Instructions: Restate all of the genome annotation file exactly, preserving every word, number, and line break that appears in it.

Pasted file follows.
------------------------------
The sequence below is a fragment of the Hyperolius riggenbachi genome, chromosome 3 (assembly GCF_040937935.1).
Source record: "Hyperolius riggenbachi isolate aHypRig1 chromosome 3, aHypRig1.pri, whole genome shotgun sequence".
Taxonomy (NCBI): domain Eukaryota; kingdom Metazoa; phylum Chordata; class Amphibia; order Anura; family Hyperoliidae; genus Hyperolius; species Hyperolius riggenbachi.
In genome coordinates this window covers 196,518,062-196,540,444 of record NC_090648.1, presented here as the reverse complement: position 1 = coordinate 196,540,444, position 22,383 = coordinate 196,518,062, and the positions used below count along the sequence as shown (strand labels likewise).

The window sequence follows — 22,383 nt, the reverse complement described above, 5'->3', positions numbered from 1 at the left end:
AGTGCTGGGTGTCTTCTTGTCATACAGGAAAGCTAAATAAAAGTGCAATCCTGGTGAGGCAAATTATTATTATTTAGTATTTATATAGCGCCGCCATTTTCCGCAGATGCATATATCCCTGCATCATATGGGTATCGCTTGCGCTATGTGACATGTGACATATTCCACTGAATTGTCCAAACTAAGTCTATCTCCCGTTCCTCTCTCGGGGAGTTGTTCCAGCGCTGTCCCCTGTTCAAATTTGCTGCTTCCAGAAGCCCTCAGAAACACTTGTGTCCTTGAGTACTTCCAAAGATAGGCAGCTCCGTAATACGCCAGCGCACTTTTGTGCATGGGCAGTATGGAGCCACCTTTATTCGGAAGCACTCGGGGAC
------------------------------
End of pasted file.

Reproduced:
The sequence below is a fragment of the Hyperolius riggenbachi genome, chromosome 3 (assembly GCF_040937935.1).
Source record: "Hyperolius riggenbachi isolate aHypRig1 chromosome 3, aHypRig1.pri, whole genome shotgun sequence".
Taxonomy (NCBI): domain Eukaryota; kingdom Metazoa; phylum Chordata; class Amphibia; order Anura; family Hyperoliidae; genus Hyperolius; species Hyperolius riggenbachi.
In genome coordinates this window covers 196,518,062-196,540,444 of record NC_090648.1, presented here as the reverse complement: position 1 = coordinate 196,540,444, position 22,383 = coordinate 196,518,062, and the positions used below count along the sequence as shown (strand labels likewise).

The window sequence follows — 22,383 nt, the reverse complement described above, 5'->3', positions numbered from 1 at the left end:
AGTGCTGGGTGTCTTCTTGTCATACAGGAAAGCTAAATAAAAGTGCAATCCTGGTGAGGCAAATTATTATTATTTAGTATTTATATAGCGCCGCCATTTTCCGCAGATGCATATATCCCTGCATCATATGGGTATCGCTTGCGCTATGTGACATGTGACATATTCCACTGAATTGTCCAAACTAAGTCTATCTCCCGTTCCTCTCTCGGGGAGTTGTTCCAGCGCTGTCCCCTGTTCAAATTTGCTGCTTCCAGAAGCCCTCAGAAACACTTGTGTCCTTGAGTACTTCCAAAGATAGGCAGCTCCGTAATACGCCAGCGCACTTTTGTGCATGGGCAGTATGGAGCCACCTTTATTCGGAAGCACTCGGGGAC